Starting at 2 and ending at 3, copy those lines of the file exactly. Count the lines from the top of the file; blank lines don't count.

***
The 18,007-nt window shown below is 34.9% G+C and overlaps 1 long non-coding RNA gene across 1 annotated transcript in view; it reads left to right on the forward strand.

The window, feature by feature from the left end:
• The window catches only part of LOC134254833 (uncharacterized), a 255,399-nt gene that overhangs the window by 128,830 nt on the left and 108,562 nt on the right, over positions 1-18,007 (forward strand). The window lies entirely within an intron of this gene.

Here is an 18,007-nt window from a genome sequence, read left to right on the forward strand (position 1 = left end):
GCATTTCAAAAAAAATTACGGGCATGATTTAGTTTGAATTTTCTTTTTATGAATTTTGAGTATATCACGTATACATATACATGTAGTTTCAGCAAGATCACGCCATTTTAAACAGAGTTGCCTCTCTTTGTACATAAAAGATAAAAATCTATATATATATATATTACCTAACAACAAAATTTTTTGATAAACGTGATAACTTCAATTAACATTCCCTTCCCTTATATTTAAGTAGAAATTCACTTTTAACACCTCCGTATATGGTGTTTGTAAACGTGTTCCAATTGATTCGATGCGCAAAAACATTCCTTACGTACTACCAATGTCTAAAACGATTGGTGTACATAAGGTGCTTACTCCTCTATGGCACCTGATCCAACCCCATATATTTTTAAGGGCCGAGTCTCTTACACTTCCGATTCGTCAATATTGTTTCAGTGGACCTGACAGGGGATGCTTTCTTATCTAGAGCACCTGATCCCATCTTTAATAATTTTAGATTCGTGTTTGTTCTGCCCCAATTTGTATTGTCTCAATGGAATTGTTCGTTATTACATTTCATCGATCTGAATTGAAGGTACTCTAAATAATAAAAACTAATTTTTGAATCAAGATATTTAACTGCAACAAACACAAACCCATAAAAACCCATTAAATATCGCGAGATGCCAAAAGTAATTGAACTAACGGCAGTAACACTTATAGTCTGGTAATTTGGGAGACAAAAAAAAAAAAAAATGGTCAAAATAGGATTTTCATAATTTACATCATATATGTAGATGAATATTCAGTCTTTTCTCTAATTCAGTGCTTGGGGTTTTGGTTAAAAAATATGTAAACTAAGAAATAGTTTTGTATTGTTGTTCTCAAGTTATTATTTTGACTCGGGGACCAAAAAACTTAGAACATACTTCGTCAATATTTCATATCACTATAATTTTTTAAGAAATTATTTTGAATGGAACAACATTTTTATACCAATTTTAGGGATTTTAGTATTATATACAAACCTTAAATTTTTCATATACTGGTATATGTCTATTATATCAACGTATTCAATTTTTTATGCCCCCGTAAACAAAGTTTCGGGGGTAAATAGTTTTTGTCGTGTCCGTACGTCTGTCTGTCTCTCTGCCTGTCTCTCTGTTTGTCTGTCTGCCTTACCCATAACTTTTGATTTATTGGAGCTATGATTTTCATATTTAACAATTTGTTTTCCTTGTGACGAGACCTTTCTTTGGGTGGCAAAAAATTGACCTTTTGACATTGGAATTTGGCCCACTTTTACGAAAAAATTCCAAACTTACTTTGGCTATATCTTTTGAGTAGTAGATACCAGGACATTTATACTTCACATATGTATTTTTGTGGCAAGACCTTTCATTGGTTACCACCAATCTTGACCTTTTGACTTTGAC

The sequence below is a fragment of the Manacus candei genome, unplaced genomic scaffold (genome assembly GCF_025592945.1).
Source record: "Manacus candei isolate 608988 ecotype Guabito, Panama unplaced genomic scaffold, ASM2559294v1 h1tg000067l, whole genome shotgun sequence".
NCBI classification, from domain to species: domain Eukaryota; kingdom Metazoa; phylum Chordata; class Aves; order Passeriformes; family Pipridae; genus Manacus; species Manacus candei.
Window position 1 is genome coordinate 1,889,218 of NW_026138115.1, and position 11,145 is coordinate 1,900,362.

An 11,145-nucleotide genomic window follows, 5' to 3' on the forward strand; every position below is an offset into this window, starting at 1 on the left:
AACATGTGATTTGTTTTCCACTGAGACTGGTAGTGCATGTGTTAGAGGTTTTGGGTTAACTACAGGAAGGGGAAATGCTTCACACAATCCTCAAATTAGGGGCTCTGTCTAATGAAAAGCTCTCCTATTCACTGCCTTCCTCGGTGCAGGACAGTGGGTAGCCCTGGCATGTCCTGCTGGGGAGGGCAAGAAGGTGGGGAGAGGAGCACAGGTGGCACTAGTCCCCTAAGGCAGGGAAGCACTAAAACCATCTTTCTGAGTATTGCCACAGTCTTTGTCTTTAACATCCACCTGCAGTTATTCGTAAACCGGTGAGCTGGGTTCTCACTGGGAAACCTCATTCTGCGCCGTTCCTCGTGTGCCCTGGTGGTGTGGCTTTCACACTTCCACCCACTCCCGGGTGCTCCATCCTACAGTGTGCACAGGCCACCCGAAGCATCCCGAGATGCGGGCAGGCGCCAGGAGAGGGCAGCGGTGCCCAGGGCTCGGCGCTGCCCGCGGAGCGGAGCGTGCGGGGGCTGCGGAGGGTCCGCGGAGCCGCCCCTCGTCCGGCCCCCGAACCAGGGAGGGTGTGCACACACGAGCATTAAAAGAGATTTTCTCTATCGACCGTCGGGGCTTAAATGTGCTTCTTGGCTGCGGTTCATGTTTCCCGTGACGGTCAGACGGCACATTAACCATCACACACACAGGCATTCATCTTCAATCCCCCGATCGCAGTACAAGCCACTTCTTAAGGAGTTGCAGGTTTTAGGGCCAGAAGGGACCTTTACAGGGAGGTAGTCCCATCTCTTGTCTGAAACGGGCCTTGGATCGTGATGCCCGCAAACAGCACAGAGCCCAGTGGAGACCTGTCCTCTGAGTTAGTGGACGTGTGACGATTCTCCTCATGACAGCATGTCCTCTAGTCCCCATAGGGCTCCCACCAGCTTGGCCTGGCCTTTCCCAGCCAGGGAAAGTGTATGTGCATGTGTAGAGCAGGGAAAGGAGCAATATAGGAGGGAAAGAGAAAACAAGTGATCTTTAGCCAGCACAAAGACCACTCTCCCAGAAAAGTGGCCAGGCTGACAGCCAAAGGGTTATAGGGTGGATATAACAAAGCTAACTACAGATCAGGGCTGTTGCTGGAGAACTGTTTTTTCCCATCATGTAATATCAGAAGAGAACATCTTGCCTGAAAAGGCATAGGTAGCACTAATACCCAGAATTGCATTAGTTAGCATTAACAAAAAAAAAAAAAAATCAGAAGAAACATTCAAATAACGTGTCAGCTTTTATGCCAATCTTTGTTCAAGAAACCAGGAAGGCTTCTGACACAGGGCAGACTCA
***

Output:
The window, feature by feature from the left end:
• The window catches only part of LOC134254833 (uncharacterized), a 255,399-nt gene that overhangs the window by 128,830 nt on the left and 108,562 nt on the right, over positions 1-18,007 (forward strand). The window lies entirely within an intron of this gene.